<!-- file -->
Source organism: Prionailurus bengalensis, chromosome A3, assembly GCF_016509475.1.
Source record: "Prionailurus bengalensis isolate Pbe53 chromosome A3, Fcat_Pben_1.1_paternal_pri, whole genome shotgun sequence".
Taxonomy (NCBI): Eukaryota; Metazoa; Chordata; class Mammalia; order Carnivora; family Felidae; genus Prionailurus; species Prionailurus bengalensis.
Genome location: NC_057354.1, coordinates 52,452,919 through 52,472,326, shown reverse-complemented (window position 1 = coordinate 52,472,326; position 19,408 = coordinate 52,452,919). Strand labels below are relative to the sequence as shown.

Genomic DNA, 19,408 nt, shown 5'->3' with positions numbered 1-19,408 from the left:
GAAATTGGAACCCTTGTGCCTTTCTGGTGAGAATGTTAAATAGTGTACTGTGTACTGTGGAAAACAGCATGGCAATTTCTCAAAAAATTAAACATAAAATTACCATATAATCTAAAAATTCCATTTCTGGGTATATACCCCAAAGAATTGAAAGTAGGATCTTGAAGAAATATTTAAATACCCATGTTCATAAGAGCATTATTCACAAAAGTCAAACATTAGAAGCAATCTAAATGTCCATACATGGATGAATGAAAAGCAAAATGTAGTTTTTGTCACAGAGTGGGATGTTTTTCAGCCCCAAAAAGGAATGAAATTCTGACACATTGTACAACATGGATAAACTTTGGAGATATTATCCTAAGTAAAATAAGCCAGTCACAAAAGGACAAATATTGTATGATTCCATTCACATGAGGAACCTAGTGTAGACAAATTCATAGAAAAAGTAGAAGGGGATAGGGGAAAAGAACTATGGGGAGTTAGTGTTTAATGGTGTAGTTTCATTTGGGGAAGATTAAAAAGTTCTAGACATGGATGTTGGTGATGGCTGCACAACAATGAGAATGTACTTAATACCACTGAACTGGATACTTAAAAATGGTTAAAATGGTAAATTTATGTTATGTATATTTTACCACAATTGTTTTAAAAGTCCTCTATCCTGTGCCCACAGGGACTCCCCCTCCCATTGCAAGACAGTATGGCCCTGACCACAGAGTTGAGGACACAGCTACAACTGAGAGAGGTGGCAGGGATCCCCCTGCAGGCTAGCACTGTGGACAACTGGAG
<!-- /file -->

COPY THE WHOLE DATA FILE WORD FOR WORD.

Source organism: Prionailurus bengalensis, chromosome A3, assembly GCF_016509475.1.
Source record: "Prionailurus bengalensis isolate Pbe53 chromosome A3, Fcat_Pben_1.1_paternal_pri, whole genome shotgun sequence".
Taxonomy (NCBI): Eukaryota; Metazoa; Chordata; class Mammalia; order Carnivora; family Felidae; genus Prionailurus; species Prionailurus bengalensis.
Genome location: NC_057354.1, coordinates 52,452,919 through 52,472,326, shown reverse-complemented (window position 1 = coordinate 52,472,326; position 19,408 = coordinate 52,452,919). Strand labels below are relative to the sequence as shown.

Genomic DNA, 19,408 nt, shown 5'->3' with positions numbered 1-19,408 from the left:
GAAATTGGAACCCTTGTGCCTTTCTGGTGAGAATGTTAAATAGTGTACTGTGTACTGTGGAAAACAGCATGGCAATTTCTCAAAAAATTAAACATAAAATTACCATATAATCTAAAAATTCCATTTCTGGGTATATACCCCAAAGAATTGAAAGTAGGATCTTGAAGAAATATTTAAATACCCATGTTCATAAGAGCATTATTCACAAAAGTCAAACATTAGAAGCAATCTAAATGTCCATACATGGATGAATGAAAAGCAAAATGTAGTTTTTGTCACAGAGTGGGATGTTTTTCAGCCCCAAAAAGGAATGAAATTCTGACACATTGTACAACATGGATAAACTTTGGAGATATTATCCTAAGTAAAATAAGCCAGTCACAAAAGGACAAATATTGTATGATTCCATTCACATGAGGAACCTAGTGTAGACAAATTCATAGAAAAAGTAGAAGGGGATAGGGGAAAAGAACTATGGGGAGTTAGTGTTTAATGGTGTAGTTTCATTTGGGGAAGATTAAAAAGTTCTAGACATGGATGTTGGTGATGGCTGCACAACAATGAGAATGTACTTAATACCACTGAACTGGATACTTAAAAATGGTTAAAATGGTAAATTTATGTTATGTATATTTTACCACAATTGTTTTAAAAGTCCTCTATCCTGTGCCCACAGGGACTCCCCCTCCCATTGCAAGACAGTATGGCCCTGACCACAGAGTTGAGGACACAGCTACAACTGAGAGAGGTGGCAGGGATCCCCCTGCAGGCTAGCACTGTGGACAACTGGAG